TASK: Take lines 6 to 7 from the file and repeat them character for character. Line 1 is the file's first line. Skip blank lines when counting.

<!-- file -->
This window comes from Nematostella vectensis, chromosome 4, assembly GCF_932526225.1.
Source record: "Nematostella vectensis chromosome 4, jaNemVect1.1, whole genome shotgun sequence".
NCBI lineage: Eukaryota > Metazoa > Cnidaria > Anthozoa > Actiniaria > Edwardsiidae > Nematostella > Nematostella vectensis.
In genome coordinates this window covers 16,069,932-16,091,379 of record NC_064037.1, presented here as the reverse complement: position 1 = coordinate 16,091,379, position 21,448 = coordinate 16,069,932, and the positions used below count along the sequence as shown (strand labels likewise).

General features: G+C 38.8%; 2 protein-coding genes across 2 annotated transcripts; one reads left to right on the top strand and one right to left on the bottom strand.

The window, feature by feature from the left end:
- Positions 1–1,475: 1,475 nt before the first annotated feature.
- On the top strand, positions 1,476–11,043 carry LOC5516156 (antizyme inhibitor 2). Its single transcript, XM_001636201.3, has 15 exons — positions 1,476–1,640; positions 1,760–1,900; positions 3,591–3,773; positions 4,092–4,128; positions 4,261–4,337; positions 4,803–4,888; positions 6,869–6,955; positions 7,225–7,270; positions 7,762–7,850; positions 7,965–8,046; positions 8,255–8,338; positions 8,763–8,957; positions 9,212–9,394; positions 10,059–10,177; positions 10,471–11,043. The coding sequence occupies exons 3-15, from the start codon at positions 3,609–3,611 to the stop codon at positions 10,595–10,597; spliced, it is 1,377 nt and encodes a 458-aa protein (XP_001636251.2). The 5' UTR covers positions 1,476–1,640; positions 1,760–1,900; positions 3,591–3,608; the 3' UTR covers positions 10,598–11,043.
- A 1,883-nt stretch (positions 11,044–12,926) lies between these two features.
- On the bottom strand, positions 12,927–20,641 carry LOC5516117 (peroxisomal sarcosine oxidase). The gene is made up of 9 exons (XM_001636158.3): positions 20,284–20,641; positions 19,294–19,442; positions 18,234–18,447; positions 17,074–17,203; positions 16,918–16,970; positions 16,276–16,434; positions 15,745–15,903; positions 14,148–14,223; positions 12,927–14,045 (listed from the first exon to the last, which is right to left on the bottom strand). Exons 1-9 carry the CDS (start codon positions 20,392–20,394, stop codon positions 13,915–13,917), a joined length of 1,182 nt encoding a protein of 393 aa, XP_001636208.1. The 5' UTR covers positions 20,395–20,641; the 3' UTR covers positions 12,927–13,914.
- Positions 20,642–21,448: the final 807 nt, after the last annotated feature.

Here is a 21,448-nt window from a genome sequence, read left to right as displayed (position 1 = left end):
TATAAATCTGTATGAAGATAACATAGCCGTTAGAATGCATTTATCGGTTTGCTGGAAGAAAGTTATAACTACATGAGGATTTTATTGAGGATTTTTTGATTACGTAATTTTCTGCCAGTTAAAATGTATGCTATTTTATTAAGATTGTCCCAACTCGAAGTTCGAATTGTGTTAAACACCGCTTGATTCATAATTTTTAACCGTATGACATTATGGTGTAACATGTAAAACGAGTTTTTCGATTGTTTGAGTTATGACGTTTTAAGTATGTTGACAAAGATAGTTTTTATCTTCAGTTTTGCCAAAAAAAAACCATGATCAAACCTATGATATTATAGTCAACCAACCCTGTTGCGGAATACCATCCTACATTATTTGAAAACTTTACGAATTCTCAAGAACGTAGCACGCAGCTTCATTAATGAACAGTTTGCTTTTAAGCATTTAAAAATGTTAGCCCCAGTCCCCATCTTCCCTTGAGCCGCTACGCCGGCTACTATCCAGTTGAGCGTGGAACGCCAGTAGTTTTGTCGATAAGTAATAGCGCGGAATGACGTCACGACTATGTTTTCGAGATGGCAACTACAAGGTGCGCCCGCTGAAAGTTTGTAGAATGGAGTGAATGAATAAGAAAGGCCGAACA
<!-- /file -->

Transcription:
The window, feature by feature from the left end:
- Positions 1–1,475: 1,475 nt before the first annotated feature.